ifoncra. :>IS THE TI3IE TO PROCURE DRY; GOODS? AVAIL YoUtcE ^jl3El>RTUl?ITY-.CLOSlVG UU'i aAb". ai A. QOLlfBACS'y,? deternjlnertuot to cwrrovermy stock from one setson to another, i sb?il for the next fourteen days, sell the remainder of my aplendtd stock of Summer Goods at and below coat, after which time they will be closed onf. at aucSlon in ordgr to make room for a larye and complete assortment of fall and winter goods. I have Just opened 5,ooo yards of yard-wide bleached cotton which I am selling at the very low price of 10}c. Calicoes fast color <. f ir*h. 10. and 12ic. Lilian towels, 10c. Linen handkerchiefs, Sc. Hlack sllki, from $1.25 up. These goods are very low. Also. Irish linens, shirt fronts, flannels, cambrics, Swiss and other white goods ; ladle*', "gent's, and children's hosiery; and every other stvle and qnilltyor goods to be f mrt'i in any first -class drv Broods establishment, which we arc offer! ig at prices which cannot fail to please. Remember the place, and give me a call before purchasing elsewhere. i A. GOLDBACK, 607 Broad street, t an 13 between Sixth and Seventh. (EST AUGUST 2, 1870.-T. R. PRICE & Co. have Just opened Snperlor 12-4 LINE* SHEETINGS*. IRISH LINENS (all pure linen and best makes), BLEACHED and BROWN COTTON, COTTON SHFETINGS, PILLOW CCJTTON, BLACK and COLORED LAWNS, C0K8ETS, all grades. M0TRNING GOODS: BLACK TAMESE, BLACK BOMBAZINES, IRON GRENADINES, CHALLIES, BLACK CRAPE CELLARS, BLiACK and rt HITf; PRINTS, &c? Ac. NEW FANCY PRINTS constantly arriving. SPECIAL. DRESS-GOODS now on hand, such as FANCY SILKS, JAPANESE SILKS, COLORED MOHAIRS, MOZAMBIQUES, POPLINS, LENOS, CULOitED GRENADINES, sold off without regard to cost. Buyers at retail or wholesale are invited to call. The ELEGANT AND SPACIOUS ROOM over their store recently occupied by the New York -teamshlp Company is offered for rent. Its location f<>r any kind <>t business Is unequalled in the city? Jusi wlwrc all best city und co untry tr ?le is centreing. An OFFICE in b:<si ment'aiso for rent. T. R. PRICK & CO., 1101, corncr Main and Eleventh streets, au 2 nearly opposite pobtoflice.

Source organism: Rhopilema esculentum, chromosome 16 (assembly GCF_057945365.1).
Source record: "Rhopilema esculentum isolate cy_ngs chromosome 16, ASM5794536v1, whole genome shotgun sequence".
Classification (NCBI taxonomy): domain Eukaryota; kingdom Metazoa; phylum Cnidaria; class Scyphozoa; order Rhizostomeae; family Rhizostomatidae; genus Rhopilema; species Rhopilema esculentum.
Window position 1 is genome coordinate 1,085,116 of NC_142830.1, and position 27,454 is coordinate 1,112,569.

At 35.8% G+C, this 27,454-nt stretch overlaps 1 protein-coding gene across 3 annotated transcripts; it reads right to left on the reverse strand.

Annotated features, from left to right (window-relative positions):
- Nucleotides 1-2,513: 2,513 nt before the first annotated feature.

(jST S P E c i a;l notice. Iii order to make room lor FALL SUPPLIES I will sell from now until the 1st of September my entire stock of FRESH, FASHIONABLE, AND DESIRABLE GOODS AT GREATLY REDUCED PRICES, and Invite an examination of the same by all In want of REAL BARGAINS IN DRY GOODS. a All goods strictly adapted to SUMMER WEAR will be closed out regardless of COST. JOnN" N. WOODFIN, No. 1117 MAIN 8TI1EET, I take pleasure in announcing that Mr. James E. Buhress is again with me. and I unite wltji him In extending a cordial Invitation to his numerous friends to continue the patronage hitherto so generously accorded him. JOIIN N. WO')PFIN. au 9? lm 1117 Main street. Berlin-, July30, ih7o. Q?tT LATEST DISPATCH FROM V,l$MtiKOK? t.?rdortnjf G '? ' L l> B C K, No. 007 "road street, to put his I)iY GOODS down LoWEK TaAN I VKK. tn ord< r to make ruoin for his FA..L STOCK ; which order he reluctantly . complies with, as he h is always sold his goods lower linn the lowest; but belinr a sub'ect ofj l,rucsia,he obeys the mandate, and is now oiler ink' ! bis well-selected s*o< k ol" S 1," M M E R DRY 1 GOODS, embracing every stvle and variety of STAPLE and FANCY DkY GOOLS to be found in any lirst-class establishment, at prices which defy competition. Cull and be convinced fur yourselves that the cheapest store to be found in the city Is HOLDBACK'S. I have received today more of thos* astonishingly-cheap Linen H iidkerclllefs at Sc.. Lmeii Towels at 10c., and other goods proportionally low. I am acent for ROBERTS'S CELFB <ATi* 1) P A KA1I () L A N?-EOLKS, formerly kept by William N. Bell & Co. Rem: mber tae place. A. GOLDBaCKV, No. 007 Broad street, an 1 between Sixth aud Seventh, "j CLOTfllKU.